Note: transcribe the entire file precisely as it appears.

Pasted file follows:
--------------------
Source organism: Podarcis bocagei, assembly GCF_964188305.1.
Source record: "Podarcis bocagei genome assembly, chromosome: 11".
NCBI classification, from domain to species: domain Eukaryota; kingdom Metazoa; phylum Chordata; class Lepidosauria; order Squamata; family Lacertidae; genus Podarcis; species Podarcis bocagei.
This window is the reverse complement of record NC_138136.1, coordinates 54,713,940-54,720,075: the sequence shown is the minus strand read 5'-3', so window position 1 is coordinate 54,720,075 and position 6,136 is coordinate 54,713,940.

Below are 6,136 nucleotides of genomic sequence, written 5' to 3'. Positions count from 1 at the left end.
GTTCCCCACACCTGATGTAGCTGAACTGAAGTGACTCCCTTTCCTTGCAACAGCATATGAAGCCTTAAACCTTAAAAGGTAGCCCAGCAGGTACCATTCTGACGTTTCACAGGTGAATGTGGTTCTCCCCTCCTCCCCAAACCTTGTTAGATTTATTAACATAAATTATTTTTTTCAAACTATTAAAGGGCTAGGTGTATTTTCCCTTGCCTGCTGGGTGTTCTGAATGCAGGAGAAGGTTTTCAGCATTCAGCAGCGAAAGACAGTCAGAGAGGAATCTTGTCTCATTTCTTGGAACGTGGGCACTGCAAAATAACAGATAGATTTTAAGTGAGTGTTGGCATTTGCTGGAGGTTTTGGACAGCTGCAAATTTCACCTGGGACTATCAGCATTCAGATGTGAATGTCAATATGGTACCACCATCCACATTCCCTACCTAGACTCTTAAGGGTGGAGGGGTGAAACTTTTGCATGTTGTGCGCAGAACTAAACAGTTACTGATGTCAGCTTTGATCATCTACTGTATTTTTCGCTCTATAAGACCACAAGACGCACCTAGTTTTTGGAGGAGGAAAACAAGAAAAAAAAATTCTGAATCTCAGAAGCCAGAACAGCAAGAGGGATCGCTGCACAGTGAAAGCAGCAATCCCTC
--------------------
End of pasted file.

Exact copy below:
Source organism: Podarcis bocagei, assembly GCF_964188305.1.
Source record: "Podarcis bocagei genome assembly, chromosome: 11".
NCBI classification, from domain to species: domain Eukaryota; kingdom Metazoa; phylum Chordata; class Lepidosauria; order Squamata; family Lacertidae; genus Podarcis; species Podarcis bocagei.
This window is the reverse complement of record NC_138136.1, coordinates 54,713,940-54,720,075: the sequence shown is the minus strand read 5'-3', so window position 1 is coordinate 54,720,075 and position 6,136 is coordinate 54,713,940.

Below are 6,136 nucleotides of genomic sequence, written 5' to 3'. Positions count from 1 at the left end.
GTTCCCCACACCTGATGTAGCTGAACTGAAGTGACTCCCTTTCCTTGCAACAGCATATGAAGCCTTAAACCTTAAAAGGTAGCCCAGCAGGTACCATTCTGACGTTTCACAGGTGAATGTGGTTCTCCCCTCCTCCCCAAACCTTGTTAGATTTATTAACATAAATTATTTTTTTCAAACTATTAAAGGGCTAGGTGTATTTTCCCTTGCCTGCTGGGTGTTCTGAATGCAGGAGAAGGTTTTCAGCATTCAGCAGCGAAAGACAGTCAGAGAGGAATCTTGTCTCATTTCTTGGAACGTGGGCACTGCAAAATAACAGATAGATTTTAAGTGAGTGTTGGCATTTGCTGGAGGTTTTGGACAGCTGCAAATTTCACCTGGGACTATCAGCATTCAGATGTGAATGTCAATATGGTACCACCATCCACATTCCCTACCTAGACTCTTAAGGGTGGAGGGGTGAAACTTTTGCATGTTGTGCGCAGAACTAAACAGTTACTGATGTCAGCTTTGATCATCTACTGTATTTTTCGCTCTATAAGACCACAAGACGCACCTAGTTTTTGGAGGAGGAAAACAAGAAAAAAAAATTCTGAATCTCAGAAGCCAGAACAGCAAGAGGGATCGCTGCACAGTGAAAGCAGCAATCCCTC